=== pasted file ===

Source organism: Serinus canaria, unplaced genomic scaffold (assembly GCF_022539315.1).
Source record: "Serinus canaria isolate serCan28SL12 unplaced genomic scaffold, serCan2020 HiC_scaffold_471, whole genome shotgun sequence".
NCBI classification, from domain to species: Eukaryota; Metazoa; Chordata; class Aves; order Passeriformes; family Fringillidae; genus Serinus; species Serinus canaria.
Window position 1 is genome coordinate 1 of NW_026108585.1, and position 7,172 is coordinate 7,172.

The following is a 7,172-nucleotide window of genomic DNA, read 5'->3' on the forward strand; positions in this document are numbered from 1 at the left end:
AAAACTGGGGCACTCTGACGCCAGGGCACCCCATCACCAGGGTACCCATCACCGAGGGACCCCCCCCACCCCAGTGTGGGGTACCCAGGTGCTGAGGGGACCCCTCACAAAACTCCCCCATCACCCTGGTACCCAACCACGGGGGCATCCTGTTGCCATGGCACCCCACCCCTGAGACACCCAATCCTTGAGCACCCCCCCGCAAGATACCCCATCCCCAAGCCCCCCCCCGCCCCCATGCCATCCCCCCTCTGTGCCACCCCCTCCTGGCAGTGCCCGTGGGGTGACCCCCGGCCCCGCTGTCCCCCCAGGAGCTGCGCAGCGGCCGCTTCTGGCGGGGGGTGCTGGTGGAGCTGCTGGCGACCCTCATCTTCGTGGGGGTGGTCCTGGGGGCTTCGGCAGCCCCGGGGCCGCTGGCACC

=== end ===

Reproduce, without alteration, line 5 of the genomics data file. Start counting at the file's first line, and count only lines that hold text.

The following is a 7,172-nucleotide window of genomic DNA, read 5'->3' on the forward strand; positions in this document are numbered from 1 at the left end: